Books on the Holocaust have long since become their own genre, but rarely is a Nazi death camp the setting for a fictional thriller. In Gross’ twist on history, it’s 1944 and the American effort to build a nuclear bomb – the Manhattan Project – lacks one vital component. The one man with the needed expertise is a Jewish physicist incarcerated in Auschwitz; the one man who can rescue him is a Jewish desk-bound U.S. intelligence officer who had escaped from Nazi-occupied Poland. As suspense novels go, this one is rich in historical detail and reflective on the wide-ranging spectrum of human nature, from hope to brutality.
Brandes, an Israeli biblical scholar descended from a line of Hasidic rabbis, has penned an imaginative look at the ancient kingdoms of Israel. Brandes is one of the best-selling novelists in Israel, and her latest is now available in Greenspan’s flowing English translation. Based on textual sources about those well-known kings David, Saul and Solomon, Brandes’ plot is rife with little twists to original narratives that only knowledgeable, critical readers may spot. As such, this adventure story/mystery is also a dramatic act of modern biblical interpretation – yet just as compelling a read for the uninitiated.
Well, what do you know? Jonathan isn’t the only Foer with a new book this month. Walking with Einstein author Joshua Foer, along with co-writers Thuras and Morton, have compiled an unconventional travel guide featuring 700 “of the strangest and most curious places” in the world. These include a handful of Jewish destinations, such as the last operating synagogue in Afghanistan and the Old Jewish Cemetery of Sarajevo, which has only recently been cleared of landmines placed during the war in Bosnia and Herzegovina. The book will be the first hand-held edition of the web-based “atlas” of the same name, which Foer and Thursa co-founded, where Morton serves as associate editor.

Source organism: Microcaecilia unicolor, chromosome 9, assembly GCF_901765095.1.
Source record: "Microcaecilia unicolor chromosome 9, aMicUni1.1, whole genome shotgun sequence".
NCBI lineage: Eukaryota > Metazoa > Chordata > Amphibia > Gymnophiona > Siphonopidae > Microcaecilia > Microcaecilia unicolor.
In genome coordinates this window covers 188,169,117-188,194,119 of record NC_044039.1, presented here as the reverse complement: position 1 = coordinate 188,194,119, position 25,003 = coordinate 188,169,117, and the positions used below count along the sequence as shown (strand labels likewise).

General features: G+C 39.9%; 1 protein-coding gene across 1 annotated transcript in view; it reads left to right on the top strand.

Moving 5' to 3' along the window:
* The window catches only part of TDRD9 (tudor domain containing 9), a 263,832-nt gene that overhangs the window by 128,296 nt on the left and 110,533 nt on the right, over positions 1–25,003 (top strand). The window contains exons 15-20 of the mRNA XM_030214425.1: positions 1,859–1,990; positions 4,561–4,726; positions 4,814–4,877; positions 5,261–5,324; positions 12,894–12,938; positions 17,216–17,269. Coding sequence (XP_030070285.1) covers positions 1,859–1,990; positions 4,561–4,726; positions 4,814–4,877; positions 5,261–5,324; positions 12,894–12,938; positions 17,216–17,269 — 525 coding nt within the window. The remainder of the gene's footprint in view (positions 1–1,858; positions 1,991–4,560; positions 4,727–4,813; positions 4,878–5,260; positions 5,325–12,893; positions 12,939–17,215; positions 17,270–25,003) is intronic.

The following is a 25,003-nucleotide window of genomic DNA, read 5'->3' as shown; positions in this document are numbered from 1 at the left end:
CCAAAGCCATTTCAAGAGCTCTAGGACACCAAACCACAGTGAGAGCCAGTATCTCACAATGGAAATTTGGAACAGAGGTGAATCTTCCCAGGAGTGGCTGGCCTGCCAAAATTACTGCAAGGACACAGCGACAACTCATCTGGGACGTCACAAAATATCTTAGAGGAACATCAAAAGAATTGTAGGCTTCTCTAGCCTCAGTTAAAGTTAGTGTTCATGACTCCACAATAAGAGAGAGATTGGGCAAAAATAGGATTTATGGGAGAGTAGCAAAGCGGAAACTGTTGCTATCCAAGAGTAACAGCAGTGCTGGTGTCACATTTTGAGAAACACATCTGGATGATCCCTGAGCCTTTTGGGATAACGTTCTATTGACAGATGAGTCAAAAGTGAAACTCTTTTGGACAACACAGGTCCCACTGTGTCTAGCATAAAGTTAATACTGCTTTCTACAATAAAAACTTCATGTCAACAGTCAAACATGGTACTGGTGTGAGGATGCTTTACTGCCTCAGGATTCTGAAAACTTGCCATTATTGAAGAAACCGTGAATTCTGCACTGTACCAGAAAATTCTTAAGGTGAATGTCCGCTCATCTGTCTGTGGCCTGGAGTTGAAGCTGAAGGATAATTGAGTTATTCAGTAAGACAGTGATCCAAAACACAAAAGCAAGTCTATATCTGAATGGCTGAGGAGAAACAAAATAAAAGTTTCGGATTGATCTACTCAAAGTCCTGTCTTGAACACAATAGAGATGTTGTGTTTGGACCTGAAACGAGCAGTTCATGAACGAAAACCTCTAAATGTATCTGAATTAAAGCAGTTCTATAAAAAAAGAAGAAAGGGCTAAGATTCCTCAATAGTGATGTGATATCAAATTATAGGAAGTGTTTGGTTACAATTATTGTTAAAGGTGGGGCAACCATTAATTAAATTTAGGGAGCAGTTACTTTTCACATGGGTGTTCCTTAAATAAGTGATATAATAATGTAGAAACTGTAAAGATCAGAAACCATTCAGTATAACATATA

There’s a bit of fantasy lived out in the first adult novel by best-selling YA author Forman. Frazzled mom and magazine editor Maribeth Klein – who is recuperating from a heart attack that she didn’t realize she’d had because she was so busy taking care of her husband and twins – decides to just up and leave it all behind. In the course of relishing and reconsidering her newfound freedom and new relationships, Maribeth finds some of that perspective that always seems to come with distance. Though Forman ties up all loose ends YA-style, this understatedly feminist, character-driven novel about facing fears and owning up to secrets is highly readable and relatable.
Here’s another dramatic, beautifully rendered tale that begins at Auschwitz in 1944. Pearl and Stasha Zagorski are identical twins – part of the experimental population of siblings known as “Mengele’s Zoo” who were subjected to horrors that would be unimaginable if Konar didn’t imagine them so vividly in her debut novel. After Pearl disappears and the camp is soon liberated by the Red Army, Stasha pairs up with a boy, also a twin, who is driven by vengeance and the hope that his lost sibling is also still alive. In their quest through devastated Poland and a world forever changed, the story manages to go beyond the expected in Holocaust fiction.